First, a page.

Saturday, November 26, 2016
The big news of the day - internationally speaking - is of course the death of Fidel Castro, "El Comandante" in Cuba since 1959. The last big political figure of the 20th Century died yesterday and tears in Havana, Cuba, contrast with joy of Cuban exiles in Little Havana, Miami, as Castro was loved or hated depending on what side you were. I have one story for you that you won't read anywhere else and it's about a GORGEOUS movie filmed by Mikhail Kalatozov, award winning Russian director in the early 1960's. Castro had asked him a movie about the Cuban revolution and Kalazotov did "Soy Cuba" a sumptuous movie which in fact starts before the revolution, showing the era of dictator Batista and ends with the revolution forces marching on La Havana. The movie took three years to be filmed and had its premiere of course in La Havana. But there is a big "but" as what happened next is that, inexplicably, Fidel Castro hated the movie and ordered that the movie was never shown!
During the next thirty five years or so the film stayed on the shelves of the Mosfilm archives in Moscow until it was finally shown late 80's - early 90's during a film festival in America. Martin Scorcese and Francis Ford Coppola who were there almost fell off their chairs when they discovered it, and Scorcese said at that time that "if the world could have seen this movie in the early sixties the way to film movies would have been changed forever". Why? Because Mikhail Kalatozov had filmed almost the whole movie in "sequence shots", i.e there is no "cuts" during a five minutes sequence, or more. And this at a time when the "Steadycam" was not invented yet, neither the visual effects by ILM wizards! The result is that we have a movie in which in fact "it's the camera which tells the story" as Scorcese said, as there is just a few dialogues during the whole movie. The whole film is fascinating and truly gorgeous, so gorgeous that it's on my list of one of "the ten movies i would take with me on a desert island" if i had to choose ten. I can't recommend enough to anyone to find it and watch it, and i still don't understand why Castro hated it as it is a hymn to Cuba and the Cuban people.
I've found for you two amazing sequences filmed, as i've said, in "sequence shot" mode. The first one below is the very start of the movie - which, by the way, is entirely filmed in a gorgeous black and white - and, after a start with a woman reading a poem about Cuba while the camera follows a fisherman boat, the next scene shows a fashion show on the top of a hotel of Cuba when Batista was still in power ( so before the revolution began ). WATCH what the camera is doing all in one shot without cuts. Nowadays the sequence shots are often used but back in the 1960's with he exception of Alfred Hitchcock's "The Rope" ( which was filmed entirely in studios and not outdoors like here ), there was not a lot of movies which were filmed that way, as it is incredibly difficult to stage a scene with no cuts during five minutes. The other sequence, even more incredible is below.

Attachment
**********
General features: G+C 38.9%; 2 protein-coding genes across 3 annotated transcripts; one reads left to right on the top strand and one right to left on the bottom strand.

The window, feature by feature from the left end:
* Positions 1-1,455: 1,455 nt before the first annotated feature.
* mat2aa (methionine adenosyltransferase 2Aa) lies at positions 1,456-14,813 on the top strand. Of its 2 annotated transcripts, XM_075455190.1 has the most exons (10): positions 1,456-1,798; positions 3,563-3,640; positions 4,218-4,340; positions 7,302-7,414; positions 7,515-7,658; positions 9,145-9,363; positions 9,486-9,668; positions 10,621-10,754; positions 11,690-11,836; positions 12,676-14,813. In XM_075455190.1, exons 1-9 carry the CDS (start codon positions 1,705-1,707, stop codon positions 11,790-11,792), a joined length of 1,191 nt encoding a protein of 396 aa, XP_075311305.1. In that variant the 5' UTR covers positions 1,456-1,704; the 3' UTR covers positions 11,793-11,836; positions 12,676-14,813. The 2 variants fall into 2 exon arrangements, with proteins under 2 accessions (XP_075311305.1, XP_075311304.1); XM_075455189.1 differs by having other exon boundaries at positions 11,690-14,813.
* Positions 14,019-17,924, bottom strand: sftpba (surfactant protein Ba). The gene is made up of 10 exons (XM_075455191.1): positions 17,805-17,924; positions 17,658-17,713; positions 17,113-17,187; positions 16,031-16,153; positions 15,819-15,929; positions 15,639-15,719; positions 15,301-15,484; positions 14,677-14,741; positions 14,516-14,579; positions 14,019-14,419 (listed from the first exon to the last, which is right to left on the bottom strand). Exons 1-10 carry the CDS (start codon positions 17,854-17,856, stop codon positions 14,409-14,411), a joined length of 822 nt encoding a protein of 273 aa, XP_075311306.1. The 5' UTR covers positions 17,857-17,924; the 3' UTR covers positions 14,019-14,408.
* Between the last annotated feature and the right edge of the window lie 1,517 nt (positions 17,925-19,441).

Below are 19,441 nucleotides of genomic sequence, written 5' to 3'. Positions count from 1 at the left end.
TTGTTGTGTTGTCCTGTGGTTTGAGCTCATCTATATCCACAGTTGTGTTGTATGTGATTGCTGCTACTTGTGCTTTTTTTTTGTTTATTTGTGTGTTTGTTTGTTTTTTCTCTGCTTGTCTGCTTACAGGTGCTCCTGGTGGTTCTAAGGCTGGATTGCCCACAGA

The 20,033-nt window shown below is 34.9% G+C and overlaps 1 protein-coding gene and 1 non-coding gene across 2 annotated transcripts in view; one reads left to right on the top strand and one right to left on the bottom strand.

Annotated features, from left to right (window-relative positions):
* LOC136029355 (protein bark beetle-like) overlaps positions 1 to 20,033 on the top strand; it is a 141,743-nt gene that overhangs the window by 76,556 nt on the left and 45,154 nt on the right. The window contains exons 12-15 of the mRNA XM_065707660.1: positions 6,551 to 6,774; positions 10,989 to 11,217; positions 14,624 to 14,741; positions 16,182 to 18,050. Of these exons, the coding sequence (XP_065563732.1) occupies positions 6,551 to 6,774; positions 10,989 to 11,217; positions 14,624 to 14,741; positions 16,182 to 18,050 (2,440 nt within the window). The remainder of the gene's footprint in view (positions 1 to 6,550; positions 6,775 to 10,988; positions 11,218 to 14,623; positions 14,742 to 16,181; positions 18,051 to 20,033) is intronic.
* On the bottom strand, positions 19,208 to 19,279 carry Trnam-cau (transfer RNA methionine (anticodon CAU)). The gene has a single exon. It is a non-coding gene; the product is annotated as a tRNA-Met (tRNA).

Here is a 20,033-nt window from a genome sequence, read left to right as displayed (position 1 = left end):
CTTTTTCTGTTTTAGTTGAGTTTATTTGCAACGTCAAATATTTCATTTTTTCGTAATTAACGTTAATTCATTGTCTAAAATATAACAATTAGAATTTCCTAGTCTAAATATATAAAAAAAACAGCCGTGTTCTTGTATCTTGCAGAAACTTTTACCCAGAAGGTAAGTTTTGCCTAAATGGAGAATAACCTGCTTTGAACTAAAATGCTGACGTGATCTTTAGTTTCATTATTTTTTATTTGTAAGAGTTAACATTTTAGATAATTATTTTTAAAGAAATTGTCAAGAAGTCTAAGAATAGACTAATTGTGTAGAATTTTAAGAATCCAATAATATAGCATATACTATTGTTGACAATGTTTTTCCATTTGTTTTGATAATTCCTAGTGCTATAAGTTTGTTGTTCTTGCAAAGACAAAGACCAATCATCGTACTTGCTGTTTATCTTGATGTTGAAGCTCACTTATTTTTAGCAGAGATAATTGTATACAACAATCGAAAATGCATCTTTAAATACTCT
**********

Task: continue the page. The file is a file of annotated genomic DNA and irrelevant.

And this other one "sequence shot" is even more incredible. In that scene the camera follows funeral of a young man killed by the forces of Batista police. Look closely how the camera starting in the street goes up all along a building, enter a room with dozens of people making cigars and then goes out again literally flying over the crowd of the funeral in the street below. It's this kind of shot who left Martin Scorcese voiceless when he discovered the film, and Martin had to see the film again and again to find how they did it. Absolutely beautiful! Again, try to find "Soy Cuba" and watch it, it's one of the most beautiful film in cinema history, not only for its beautiful sequence shots but also for its humanity!
For those interested ( and you should be, believe me! ) Soy Cuba (also titled: I am Cuba ) is available on Amazon.com in its "ultimate edition" ( Dvd only ) HERE for $24.79. Language: Spanish with English subtitles - Run Time: 141 minutes.
Also exist in French DVD with French subtitles in normal edition for 15.99€ on Amazon.fr HERE.
"One of the most deliriously beautiful films ever made". - --Manohla Dargis, L.A. Weekly